In a few industries where remote work is a challenge, a few businesses adopted remote work as a temporary measure. But they are now returning to an in-person work environment. For example, remote teaching led to poorer academic outcomes, according to a Rand Corporation report. Hence, most educational institutions are returning to in-person learning.
There is certainly more potential for remote work. According to a study by the National Bureau of Economic Research, 85% of tech jobs can be performed remotely. But fewer than 30% were explicitly advertised as remote work. There is huge potential across other industries as well.
Percentage of jobs across industries that could potentially be remote
See more: 7 Tips for Collaborating Effectively While Your Team is Remote
Remote Work Leads to More and Better Matches
Before remote work, proximity to work was an important factor when considering employment opportunities. Traveling long distances comes with its challenges. Hence, applications coming from long-distance candidates would be ignored. However, converting in-person roles to remote opportunities immediately expands the talent pool. According to the study, remote jobs on the ZipRecruiter platform got 2.6 times as many unique clicks as those for in-person jobs. Further, these jobs allow recruiters to attract higher-quality candidates. And several studies already show that remote workers are more satisfied and intend to stay longer with a company.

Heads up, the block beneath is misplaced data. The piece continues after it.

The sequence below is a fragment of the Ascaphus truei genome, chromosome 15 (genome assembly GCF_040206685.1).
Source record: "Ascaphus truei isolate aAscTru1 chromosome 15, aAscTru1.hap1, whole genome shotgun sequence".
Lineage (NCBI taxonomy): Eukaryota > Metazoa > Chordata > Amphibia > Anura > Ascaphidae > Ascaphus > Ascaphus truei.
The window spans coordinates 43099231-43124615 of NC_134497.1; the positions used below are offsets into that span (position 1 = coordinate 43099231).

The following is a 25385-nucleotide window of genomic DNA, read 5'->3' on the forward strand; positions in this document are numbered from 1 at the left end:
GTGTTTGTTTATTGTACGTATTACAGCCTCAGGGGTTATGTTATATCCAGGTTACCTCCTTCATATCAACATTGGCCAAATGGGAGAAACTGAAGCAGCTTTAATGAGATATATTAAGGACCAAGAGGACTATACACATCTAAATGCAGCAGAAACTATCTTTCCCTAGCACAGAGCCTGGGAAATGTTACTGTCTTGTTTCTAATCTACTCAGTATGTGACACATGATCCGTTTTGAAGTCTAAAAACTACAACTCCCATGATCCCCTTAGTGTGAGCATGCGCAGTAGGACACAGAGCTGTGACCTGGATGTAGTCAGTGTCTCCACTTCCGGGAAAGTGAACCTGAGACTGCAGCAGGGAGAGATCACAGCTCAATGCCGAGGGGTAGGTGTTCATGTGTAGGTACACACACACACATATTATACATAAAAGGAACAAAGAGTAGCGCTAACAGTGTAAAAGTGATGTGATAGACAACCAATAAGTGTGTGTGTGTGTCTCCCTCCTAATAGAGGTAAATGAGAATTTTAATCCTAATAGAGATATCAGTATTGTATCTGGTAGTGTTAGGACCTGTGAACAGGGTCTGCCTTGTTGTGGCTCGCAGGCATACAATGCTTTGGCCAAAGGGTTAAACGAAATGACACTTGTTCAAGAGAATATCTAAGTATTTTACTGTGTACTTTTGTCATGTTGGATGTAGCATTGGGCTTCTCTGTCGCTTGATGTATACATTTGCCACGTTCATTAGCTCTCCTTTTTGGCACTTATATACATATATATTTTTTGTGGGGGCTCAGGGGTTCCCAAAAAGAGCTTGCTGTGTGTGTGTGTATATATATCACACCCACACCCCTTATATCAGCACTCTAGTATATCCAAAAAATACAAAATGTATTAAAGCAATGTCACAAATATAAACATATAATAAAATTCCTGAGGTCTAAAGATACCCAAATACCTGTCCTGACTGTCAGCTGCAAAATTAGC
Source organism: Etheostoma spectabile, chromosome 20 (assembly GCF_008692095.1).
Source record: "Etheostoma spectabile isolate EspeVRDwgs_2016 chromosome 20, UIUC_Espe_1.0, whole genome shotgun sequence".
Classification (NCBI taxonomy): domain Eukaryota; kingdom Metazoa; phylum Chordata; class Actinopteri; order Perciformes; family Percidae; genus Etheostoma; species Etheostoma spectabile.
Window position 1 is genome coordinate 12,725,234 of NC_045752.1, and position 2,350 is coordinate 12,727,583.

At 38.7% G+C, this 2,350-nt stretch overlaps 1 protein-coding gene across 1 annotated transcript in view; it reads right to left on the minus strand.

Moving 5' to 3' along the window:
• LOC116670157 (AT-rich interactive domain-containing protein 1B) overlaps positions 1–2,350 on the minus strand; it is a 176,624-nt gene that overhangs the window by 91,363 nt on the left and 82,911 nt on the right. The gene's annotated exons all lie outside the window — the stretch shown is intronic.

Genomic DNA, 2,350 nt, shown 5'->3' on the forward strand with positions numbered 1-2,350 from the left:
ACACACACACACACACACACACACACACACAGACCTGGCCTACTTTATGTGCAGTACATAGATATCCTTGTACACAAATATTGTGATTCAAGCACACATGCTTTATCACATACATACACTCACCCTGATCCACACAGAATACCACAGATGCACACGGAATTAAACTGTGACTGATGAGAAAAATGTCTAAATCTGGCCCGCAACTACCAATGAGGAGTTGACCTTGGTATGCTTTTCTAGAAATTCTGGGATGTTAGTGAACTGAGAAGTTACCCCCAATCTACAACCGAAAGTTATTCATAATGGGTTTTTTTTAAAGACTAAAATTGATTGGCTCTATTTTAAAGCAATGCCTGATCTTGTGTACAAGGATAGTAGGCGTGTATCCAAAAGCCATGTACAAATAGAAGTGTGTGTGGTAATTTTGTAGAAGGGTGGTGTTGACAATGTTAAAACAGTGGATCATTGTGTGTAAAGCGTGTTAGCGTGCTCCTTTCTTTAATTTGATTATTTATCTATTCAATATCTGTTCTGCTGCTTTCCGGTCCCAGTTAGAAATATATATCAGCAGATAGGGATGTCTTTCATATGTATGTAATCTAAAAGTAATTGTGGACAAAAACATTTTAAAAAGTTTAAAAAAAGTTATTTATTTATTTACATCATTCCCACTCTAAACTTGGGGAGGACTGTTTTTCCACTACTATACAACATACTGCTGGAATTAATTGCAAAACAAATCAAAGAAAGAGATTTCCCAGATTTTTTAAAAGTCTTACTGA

Share of remote and in-office recent employees who agree with statements
Another problem that remote work can help control is inflation. By June 2022, the inflation rate was 9.1% in the U.S., according to the Bureau of Labor Statistics. On the other hand, remote work reduced labor wage growth by two percentage points in two years. And it is the industries with the most remote jobs that have seen the lowest wage growth. But given that most workers are ready to take a slight pay cut to get remote work, it may just be something that may reduce the wage growth pressure on organizations.
As it can be found from the study, remote work can offer several benefits to employees and organizations. On the one hand, it enables the right talent to find opportunities. On the other hand, it helps organizations find the right talent beyond borders. Further, it can help bring down the economic pressure on both people and businesses. There are undoubtedly some challenges associated with remote work. However, businesses can use policies and technology to overcome most of these challenges. Overall, remote work creates a win-win situation for employees, businesses, and the economy.